So, you have IBS-A with alternating constipation and diarrhea, the commonest form of Irritable Bowel Syndrome.
This condition is not only common; it is one of the most extraordinary combinations of illness when you think about it, I mean constipation and diarrhea!!!
Most IBS sufferers have a degree of constipation or diarrhea although one form often predominates over the other.
But to have literally constipation and then diarrhea to varying degrees makes it a lose-lose situation to some people.
Why? Because in some ways, it is the hardest to treat as most treatments aimed at constipation can make the diarrhea worse and diarrhea treatment can make constipation worse!
Similar to other forms, IBS-A it can be associated with abdominal pain, wind, bloating, tiredness, nausea and fatigue.
Diagnosing your alternating IBS symptoms is fairly straight forward and encompassed in the Rome Criteria for diagnosing Irritable Bowel Syndrome.
Essentially, you have to have had symptoms for 3 months, with the alternating bowel habit associated with abdominal pain.
This isn't difficult to diagnose, but concerns are always raised if there is any family history of bowel cancer or if someone presents with the symptoms of new onset and are over the age of 50 years.
In these situations, the bowels should be investigated further and the best way of doing this is with a colonoscopy. Diverticular disease commonly causes similar symptoms too so it’s also worth considering, particularly when symptoms start later in life.
Treating your alternating diarrhea and constipation is difficult. Most treatment is aimed at symptom control. If your main symptom is diarrhea, medications that control the bowel frequency can sometimes help as well as minerals such as calcium.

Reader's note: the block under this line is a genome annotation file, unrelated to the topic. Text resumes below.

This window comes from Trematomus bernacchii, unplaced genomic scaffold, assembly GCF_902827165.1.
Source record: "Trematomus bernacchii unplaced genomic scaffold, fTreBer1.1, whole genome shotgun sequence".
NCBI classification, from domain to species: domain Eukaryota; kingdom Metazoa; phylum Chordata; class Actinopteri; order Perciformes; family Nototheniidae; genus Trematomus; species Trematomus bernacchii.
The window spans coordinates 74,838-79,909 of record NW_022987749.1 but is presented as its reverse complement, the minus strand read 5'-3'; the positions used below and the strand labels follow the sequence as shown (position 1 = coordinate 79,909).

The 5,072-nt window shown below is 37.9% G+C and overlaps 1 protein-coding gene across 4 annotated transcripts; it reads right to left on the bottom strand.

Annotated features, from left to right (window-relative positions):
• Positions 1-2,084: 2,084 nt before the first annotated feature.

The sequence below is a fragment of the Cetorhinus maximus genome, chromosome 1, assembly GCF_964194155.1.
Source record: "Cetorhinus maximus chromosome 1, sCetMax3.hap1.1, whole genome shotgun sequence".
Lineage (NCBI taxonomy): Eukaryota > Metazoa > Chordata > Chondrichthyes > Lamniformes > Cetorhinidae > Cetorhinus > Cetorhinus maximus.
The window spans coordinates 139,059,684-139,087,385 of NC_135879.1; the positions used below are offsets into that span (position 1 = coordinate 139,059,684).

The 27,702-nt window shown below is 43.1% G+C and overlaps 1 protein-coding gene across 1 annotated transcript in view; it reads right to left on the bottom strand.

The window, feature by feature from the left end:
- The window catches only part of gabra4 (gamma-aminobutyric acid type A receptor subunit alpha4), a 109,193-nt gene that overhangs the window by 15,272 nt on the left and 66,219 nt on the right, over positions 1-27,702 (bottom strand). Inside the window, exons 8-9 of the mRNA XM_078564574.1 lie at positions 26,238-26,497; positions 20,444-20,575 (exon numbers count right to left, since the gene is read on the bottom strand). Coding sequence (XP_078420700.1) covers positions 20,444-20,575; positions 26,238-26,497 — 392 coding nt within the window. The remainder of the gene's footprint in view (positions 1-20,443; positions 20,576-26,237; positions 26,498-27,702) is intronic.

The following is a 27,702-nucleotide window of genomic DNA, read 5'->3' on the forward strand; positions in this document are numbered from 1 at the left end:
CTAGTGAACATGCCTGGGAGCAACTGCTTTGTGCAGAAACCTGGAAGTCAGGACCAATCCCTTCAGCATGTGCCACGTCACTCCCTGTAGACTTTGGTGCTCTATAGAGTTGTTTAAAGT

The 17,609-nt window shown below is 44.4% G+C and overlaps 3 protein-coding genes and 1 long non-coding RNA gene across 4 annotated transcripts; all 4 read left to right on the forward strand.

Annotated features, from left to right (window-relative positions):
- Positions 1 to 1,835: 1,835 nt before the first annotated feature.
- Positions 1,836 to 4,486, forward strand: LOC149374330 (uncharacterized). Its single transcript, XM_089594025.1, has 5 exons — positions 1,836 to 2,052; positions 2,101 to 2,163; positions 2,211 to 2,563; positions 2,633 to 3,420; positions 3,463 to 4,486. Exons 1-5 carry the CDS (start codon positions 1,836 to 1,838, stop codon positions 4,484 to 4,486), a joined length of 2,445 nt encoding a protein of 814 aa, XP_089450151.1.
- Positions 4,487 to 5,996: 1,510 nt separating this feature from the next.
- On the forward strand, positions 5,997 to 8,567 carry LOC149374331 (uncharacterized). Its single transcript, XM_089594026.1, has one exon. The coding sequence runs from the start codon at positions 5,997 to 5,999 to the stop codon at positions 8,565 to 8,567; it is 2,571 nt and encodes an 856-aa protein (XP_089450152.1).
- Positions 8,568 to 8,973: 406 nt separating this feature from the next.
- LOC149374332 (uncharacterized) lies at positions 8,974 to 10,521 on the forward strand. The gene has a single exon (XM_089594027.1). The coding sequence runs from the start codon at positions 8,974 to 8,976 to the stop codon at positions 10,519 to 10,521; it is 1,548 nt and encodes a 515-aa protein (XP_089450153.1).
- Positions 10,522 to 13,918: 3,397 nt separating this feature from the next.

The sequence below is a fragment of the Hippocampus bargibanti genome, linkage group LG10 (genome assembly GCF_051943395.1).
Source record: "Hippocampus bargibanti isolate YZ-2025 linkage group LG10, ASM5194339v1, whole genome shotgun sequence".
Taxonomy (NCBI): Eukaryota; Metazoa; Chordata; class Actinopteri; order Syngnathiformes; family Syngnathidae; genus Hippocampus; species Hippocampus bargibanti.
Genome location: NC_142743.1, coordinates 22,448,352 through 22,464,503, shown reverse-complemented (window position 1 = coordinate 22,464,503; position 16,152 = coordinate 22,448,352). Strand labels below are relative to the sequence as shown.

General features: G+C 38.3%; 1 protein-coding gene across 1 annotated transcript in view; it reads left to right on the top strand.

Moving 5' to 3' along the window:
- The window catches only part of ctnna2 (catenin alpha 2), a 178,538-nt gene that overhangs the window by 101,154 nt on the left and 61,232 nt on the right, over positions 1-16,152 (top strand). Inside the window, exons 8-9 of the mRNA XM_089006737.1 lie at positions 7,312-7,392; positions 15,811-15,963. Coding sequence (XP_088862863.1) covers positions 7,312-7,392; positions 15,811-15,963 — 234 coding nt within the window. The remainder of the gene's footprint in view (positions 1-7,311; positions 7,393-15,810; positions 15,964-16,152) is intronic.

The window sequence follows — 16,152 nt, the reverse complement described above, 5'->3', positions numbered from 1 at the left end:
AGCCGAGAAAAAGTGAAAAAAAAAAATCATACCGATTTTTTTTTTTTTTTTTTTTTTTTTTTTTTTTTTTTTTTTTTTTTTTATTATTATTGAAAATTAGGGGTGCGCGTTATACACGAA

If constipation is the predominant symptom, high fiber and laxatives may help some sufferers along with other treatments such as magnesium. You can read more about treatment options in the treatment section.
Amazingly though, the best treatment option for you doesn't involve medication at all, it involves your diet and lifestyle!
Yes, lifestyle changes are by far the most important IBS-A treatment. Lack of exercise, poor diet and smoking may all have an effect on symptoms.
We know a lot of people don't exercise enough, have a poor fluid intake and a poor diet too. Does this sound familiar to you? If so, take a look at the diet section and get the advice right for you.
Do you drink enough fluids? We know most people don’t realize how much fluid they actually do drink. Poor fluid intake or inappropriate fluid intake is common in alternating IBS. Excessive caffeine from too much tea or coffee can have a detrimental effect on your symptoms.
Avoiding caffeine can make a significant difference to some sufferers. Increasing fluid intake to at least 2 ½ to 3 litres a day makes the stool softer when you are constipated and makes going to the toilet easier to manage.
Water or juices are by far the best way of achieving this and measuring the quantity of fluid you are taking in can be very helpful too. Knowing how much you are really drinking might just surprise you - it might be less than you think!
The single most important way of managing your IBS-A symptoms is through diet. Diet has a significant influence on your bowel and a change is definitely proven to make a difference in up to 70% of cases.
I suspect you have already noticed certain foods make your Irritable Bowel symptoms worse, but to be sure of this keeping a food diary of everything you eat and drink can help.
Do this over a few weeks and you may see a pattern emerge when your symptoms are bad. I would strongly recommend that you look in the diet section to learn more about this and if you need any more help, you can always go to the IBS symptoms forum.
Share your IBS with other sufferers here as outlined.